#5 San Martino Night, l’oca in onto and an ancient legend: San Martino se magna el galeto, Venetians say. To celebrate San Martino, they eat poultry – oca (goose). Click here to discover our family recipe of oca onta ae spezie.
Before eating dinner on 11 November, explore the ancient area around the church of San Martino at dusk. The church you can make out amongst a labirinto of winding calli was rebuilt by Jacopo Sansovino. Yet there are legends dating back the “first church of San Martino” to the fourth century AD. It seems it was built by Lombards or by people coming to the Lagoon from Ravenna, settling on the isole dei Gemini (twin islands) in Castello. Long before Venice “existed” as town and when the Lagoon was sprinkled with tiny settlements called Le Venetie. For 200 years, the parish of San Martino in Venice was reigned by the Patriarch of Grado despite being located next to San Pietro di Castello, the Venetian Patriarch’s seat until 1797.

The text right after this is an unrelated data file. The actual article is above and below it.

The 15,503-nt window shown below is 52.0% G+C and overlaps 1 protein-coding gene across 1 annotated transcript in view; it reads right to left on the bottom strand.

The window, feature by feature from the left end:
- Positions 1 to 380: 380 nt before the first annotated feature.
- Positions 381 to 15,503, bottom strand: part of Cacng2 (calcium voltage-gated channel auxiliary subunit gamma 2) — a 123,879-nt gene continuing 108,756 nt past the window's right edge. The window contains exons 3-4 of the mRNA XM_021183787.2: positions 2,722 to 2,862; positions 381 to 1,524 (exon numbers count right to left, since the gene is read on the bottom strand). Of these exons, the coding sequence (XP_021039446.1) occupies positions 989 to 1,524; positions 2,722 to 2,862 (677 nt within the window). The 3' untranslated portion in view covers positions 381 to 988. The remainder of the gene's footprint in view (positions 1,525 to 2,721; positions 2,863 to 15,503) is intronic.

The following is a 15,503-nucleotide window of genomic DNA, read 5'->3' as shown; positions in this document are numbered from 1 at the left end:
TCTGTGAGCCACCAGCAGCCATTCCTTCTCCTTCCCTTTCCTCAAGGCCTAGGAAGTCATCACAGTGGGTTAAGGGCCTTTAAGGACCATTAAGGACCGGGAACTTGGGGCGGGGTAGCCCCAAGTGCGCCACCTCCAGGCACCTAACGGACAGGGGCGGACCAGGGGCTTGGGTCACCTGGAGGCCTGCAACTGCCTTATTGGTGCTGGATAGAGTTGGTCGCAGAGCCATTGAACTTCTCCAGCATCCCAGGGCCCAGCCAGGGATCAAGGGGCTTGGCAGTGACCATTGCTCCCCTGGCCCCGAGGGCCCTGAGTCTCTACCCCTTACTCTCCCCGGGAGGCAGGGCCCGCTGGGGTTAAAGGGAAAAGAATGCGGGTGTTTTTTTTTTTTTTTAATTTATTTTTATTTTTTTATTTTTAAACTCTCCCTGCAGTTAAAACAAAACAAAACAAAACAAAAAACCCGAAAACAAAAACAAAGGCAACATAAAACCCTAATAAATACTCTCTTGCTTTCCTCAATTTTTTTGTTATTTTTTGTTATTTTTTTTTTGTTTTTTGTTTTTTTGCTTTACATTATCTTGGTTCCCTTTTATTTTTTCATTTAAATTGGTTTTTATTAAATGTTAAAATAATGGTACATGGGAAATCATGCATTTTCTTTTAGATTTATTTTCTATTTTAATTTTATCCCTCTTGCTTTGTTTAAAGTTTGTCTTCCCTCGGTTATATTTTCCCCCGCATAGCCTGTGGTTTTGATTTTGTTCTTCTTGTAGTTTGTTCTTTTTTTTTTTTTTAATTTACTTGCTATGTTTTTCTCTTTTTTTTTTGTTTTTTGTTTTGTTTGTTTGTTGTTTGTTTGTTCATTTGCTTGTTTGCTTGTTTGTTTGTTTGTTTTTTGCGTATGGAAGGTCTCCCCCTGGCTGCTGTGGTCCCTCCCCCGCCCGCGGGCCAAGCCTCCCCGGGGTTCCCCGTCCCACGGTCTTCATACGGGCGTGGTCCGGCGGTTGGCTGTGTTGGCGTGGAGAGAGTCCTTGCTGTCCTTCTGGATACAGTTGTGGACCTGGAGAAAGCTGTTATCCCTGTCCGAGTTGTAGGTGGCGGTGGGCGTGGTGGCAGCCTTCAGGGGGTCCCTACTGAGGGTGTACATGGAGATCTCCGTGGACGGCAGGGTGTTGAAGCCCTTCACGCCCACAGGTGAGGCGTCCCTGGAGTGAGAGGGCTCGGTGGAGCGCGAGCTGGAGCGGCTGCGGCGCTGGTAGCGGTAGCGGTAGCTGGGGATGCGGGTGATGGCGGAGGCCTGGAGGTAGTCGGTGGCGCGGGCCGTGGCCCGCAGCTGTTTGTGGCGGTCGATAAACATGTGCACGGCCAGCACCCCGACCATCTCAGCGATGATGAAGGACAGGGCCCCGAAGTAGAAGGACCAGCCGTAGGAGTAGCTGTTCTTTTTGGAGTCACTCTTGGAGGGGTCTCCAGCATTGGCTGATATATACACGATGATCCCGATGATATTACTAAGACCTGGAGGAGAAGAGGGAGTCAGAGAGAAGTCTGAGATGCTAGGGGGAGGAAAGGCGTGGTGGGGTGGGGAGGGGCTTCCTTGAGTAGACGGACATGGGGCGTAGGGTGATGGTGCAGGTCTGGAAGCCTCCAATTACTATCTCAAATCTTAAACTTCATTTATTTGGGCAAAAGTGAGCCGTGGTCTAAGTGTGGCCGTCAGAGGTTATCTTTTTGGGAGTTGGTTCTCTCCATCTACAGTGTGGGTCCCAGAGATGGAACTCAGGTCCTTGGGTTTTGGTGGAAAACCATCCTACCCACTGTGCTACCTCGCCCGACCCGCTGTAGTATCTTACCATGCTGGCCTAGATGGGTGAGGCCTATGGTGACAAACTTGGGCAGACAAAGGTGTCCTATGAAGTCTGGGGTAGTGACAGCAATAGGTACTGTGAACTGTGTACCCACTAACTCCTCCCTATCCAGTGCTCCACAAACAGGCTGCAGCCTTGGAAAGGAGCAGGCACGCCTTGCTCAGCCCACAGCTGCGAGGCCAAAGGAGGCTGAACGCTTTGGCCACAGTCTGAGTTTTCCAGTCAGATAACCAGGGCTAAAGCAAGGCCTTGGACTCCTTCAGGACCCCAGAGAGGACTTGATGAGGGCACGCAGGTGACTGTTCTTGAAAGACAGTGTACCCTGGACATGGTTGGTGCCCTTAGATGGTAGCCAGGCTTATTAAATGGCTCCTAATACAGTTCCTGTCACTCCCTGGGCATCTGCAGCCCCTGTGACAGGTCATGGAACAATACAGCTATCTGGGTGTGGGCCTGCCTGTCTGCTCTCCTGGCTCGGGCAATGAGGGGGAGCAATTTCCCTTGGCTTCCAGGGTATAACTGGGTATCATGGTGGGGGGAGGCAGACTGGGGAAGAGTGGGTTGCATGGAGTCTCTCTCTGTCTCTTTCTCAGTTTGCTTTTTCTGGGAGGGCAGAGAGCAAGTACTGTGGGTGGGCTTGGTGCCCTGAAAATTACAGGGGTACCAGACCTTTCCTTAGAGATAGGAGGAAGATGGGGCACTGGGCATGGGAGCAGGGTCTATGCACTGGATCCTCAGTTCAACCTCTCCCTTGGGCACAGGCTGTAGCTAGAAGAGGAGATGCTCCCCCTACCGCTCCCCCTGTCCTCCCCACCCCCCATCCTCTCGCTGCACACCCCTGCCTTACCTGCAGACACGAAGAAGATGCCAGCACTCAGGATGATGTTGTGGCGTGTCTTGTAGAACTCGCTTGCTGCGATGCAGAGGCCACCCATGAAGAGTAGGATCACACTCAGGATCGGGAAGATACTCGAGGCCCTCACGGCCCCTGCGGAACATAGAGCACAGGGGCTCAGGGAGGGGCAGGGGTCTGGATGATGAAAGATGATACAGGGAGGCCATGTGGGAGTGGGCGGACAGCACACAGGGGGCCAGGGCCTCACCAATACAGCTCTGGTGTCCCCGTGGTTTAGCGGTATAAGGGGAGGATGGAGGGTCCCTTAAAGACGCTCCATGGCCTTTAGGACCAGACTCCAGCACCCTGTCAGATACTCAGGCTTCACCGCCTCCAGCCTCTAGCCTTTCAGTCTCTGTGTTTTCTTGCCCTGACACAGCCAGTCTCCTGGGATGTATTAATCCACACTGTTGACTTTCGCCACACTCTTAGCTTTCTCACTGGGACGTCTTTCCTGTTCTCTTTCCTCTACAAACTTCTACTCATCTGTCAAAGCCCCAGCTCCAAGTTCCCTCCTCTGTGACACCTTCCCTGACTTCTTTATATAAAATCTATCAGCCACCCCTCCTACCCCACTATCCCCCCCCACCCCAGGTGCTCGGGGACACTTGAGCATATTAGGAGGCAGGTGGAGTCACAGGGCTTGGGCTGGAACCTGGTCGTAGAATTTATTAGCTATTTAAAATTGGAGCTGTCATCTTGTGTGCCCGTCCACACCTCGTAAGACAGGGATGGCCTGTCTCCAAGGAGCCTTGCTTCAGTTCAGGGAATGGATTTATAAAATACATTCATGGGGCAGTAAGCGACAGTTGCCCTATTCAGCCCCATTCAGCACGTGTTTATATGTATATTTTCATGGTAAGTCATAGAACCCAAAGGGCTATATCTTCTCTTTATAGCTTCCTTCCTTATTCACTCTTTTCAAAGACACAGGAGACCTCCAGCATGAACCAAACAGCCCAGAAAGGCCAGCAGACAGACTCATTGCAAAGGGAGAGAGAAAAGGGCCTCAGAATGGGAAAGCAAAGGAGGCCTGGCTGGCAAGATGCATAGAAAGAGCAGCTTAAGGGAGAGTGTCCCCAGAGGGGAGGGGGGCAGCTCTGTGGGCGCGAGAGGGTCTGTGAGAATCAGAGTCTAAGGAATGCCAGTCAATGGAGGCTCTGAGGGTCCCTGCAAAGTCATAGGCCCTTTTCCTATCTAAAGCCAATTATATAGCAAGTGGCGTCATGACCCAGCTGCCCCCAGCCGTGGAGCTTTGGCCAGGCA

From here towards Campo della Bragora, you walk past family-owned trattorie in a very warm and welcoming area. Two of them which I like in particular are on Salizzada Sant’Antonin, Hostaria al Franz and Osteria ae Spezie.
What about tasting Venetian goose recipes of the past ? For dinner, you could try a dish based on an ancient spice recipe, seen on the menu of Le Bistrot de Venise. Frisinal – Pasta e Oca is a 17th century-dish based on a recipe much-loved by the Jewish community in Venice. It consists of home-made pasta, goose, pinoli, raisins, and herbs like rosemary and sage. But you could also eat a fine fish soup or our Byzantine Spinach Salad whose recipe you can find in my Food Section.